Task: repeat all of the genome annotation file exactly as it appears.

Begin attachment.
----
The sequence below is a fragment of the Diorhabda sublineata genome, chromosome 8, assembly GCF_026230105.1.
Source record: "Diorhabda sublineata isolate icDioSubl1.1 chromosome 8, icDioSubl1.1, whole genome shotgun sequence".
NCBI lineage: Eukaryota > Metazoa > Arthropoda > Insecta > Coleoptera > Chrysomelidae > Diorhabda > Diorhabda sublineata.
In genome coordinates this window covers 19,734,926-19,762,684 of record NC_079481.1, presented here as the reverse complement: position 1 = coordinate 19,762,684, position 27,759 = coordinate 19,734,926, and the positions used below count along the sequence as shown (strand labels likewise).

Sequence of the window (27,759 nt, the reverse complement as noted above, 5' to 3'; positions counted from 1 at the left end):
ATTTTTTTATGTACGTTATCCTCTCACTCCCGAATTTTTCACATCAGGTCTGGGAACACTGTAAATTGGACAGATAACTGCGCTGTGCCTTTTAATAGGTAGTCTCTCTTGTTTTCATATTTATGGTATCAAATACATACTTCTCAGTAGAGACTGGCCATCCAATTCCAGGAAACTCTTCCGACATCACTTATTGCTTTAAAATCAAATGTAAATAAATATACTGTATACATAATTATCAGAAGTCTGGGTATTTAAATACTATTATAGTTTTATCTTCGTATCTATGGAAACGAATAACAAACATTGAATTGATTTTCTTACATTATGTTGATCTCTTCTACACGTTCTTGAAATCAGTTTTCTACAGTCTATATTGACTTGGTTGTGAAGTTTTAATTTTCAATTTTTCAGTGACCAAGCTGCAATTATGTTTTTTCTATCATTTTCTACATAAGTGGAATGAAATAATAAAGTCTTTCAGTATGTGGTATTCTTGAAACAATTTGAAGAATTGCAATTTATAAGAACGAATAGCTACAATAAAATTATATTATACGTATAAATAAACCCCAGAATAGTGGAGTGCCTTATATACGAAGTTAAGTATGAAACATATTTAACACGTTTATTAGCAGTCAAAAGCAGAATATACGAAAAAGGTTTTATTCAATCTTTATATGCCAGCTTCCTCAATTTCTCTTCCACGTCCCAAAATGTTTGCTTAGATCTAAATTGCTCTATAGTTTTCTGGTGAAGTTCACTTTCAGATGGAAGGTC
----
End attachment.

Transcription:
The sequence below is a fragment of the Diorhabda sublineata genome, chromosome 8, assembly GCF_026230105.1.
Source record: "Diorhabda sublineata isolate icDioSubl1.1 chromosome 8, icDioSubl1.1, whole genome shotgun sequence".
NCBI lineage: Eukaryota > Metazoa > Arthropoda > Insecta > Coleoptera > Chrysomelidae > Diorhabda > Diorhabda sublineata.
In genome coordinates this window covers 19,734,926-19,762,684 of record NC_079481.1, presented here as the reverse complement: position 1 = coordinate 19,762,684, position 27,759 = coordinate 19,734,926, and the positions used below count along the sequence as shown (strand labels likewise).

Sequence of the window (27,759 nt, the reverse complement as noted above, 5' to 3'; positions counted from 1 at the left end):
ATTTTTTTATGTACGTTATCCTCTCACTCCCGAATTTTTCACATCAGGTCTGGGAACACTGTAAATTGGACAGATAACTGCGCTGTGCCTTTTAATAGGTAGTCTCTCTTGTTTTCATATTTATGGTATCAAATACATACTTCTCAGTAGAGACTGGCCATCCAATTCCAGGAAACTCTTCCGACATCACTTATTGCTTTAAAATCAAATGTAAATAAATATACTGTATACATAATTATCAGAAGTCTGGGTATTTAAATACTATTATAGTTTTATCTTCGTATCTATGGAAACGAATAACAAACATTGAATTGATTTTCTTACATTATGTTGATCTCTTCTACACGTTCTTGAAATCAGTTTTCTACAGTCTATATTGACTTGGTTGTGAAGTTTTAATTTTCAATTTTTCAGTGACCAAGCTGCAATTATGTTTTTTCTATCATTTTCTACATAAGTGGAATGAAATAATAAAGTCTTTCAGTATGTGGTATTCTTGAAACAATTTGAAGAATTGCAATTTATAAGAACGAATAGCTACAATAAAATTATATTATACGTATAAATAAACCCCAGAATAGTGGAGTGCCTTATATACGAAGTTAAGTATGAAACATATTTAACACGTTTATTAGCAGTCAAAAGCAGAATATACGAAAAAGGTTTTATTCAATCTTTATATGCCAGCTTCCTCAATTTCTCTTCCACGTCCCAAAATGTTTGCTTAGATCTAAATTGCTCTATAGTTTTCTGGTGAAGTTCACTTTCAGATGGAAGGTC